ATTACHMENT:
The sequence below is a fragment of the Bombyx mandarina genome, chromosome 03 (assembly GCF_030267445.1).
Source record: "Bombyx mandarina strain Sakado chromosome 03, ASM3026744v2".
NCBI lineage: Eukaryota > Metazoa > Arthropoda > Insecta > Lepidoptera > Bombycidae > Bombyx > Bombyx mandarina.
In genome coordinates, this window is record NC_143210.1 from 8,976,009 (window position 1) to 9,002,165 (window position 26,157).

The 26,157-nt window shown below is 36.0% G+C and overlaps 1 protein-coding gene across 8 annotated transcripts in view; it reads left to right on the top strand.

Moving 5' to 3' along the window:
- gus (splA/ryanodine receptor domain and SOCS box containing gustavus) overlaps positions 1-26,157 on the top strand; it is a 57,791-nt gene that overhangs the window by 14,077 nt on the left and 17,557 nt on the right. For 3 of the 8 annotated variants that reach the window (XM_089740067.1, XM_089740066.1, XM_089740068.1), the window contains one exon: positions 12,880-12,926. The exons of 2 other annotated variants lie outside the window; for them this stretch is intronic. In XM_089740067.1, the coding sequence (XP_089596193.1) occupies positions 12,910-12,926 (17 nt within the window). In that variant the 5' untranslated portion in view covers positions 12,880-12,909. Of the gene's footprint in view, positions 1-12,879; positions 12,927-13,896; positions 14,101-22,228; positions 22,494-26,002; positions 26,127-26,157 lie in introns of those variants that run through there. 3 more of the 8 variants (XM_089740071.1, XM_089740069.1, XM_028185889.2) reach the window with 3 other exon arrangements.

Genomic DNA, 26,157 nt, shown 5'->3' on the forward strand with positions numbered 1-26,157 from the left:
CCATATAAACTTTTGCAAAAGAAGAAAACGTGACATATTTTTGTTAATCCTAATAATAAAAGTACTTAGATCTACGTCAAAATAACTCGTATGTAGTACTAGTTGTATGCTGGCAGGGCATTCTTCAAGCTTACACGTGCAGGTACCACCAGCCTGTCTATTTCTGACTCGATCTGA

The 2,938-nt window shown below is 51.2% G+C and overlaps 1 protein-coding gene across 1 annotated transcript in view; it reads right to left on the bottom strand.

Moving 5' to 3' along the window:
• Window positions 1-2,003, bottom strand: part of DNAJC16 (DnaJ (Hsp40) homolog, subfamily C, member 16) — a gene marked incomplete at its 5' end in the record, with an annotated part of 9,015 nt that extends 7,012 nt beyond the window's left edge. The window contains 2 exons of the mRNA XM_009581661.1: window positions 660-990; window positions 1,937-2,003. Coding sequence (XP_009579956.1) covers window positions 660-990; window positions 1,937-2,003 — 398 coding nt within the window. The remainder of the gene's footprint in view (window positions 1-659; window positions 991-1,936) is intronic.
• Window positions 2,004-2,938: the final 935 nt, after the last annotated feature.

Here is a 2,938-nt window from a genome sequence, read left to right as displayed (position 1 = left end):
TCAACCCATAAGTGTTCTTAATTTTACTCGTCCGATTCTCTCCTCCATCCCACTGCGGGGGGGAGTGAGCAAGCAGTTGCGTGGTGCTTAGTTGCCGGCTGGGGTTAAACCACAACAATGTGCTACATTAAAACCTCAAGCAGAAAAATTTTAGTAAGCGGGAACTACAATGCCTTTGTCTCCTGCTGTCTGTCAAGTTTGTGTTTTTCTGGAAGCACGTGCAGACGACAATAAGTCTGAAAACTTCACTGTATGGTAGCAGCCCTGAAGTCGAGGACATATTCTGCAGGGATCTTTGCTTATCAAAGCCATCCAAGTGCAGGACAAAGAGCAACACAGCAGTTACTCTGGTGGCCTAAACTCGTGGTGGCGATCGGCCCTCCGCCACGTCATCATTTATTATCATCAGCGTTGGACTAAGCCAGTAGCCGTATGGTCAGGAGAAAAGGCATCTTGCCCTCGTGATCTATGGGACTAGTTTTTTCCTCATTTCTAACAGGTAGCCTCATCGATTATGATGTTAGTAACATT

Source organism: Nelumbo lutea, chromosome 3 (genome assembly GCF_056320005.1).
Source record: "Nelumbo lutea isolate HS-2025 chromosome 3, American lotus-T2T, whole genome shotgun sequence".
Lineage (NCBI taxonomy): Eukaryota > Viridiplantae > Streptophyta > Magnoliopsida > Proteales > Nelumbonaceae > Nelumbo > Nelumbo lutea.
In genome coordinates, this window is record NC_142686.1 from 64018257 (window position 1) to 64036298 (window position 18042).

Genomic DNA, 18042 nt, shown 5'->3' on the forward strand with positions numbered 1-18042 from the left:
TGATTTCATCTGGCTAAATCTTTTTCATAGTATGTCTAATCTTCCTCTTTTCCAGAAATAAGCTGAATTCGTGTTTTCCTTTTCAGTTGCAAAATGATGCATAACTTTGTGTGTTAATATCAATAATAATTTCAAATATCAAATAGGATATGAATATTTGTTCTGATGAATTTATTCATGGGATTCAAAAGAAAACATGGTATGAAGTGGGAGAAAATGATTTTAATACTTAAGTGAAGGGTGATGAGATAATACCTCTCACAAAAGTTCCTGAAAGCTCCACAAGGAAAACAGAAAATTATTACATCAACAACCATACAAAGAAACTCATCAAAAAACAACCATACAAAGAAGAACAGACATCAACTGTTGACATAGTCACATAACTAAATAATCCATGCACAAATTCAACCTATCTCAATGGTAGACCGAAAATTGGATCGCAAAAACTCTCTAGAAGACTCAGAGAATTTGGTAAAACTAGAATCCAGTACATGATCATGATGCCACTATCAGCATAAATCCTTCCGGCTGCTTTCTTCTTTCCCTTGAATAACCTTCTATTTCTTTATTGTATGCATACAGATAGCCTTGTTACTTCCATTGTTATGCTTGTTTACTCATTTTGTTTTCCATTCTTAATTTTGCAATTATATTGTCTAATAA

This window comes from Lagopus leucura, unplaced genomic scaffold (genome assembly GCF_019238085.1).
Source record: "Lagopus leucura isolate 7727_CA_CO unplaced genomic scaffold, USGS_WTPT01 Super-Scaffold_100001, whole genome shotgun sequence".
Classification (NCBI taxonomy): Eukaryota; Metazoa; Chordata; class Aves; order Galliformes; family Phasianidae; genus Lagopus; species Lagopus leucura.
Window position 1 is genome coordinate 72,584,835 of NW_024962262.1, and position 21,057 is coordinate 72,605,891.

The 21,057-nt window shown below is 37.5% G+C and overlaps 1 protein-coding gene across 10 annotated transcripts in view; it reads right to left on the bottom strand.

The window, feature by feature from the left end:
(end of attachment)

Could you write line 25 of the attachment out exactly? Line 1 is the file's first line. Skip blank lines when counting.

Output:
Window position 1 is genome coordinate 72,584,835 of NW_024962262.1, and position 21,057 is coordinate 72,605,891.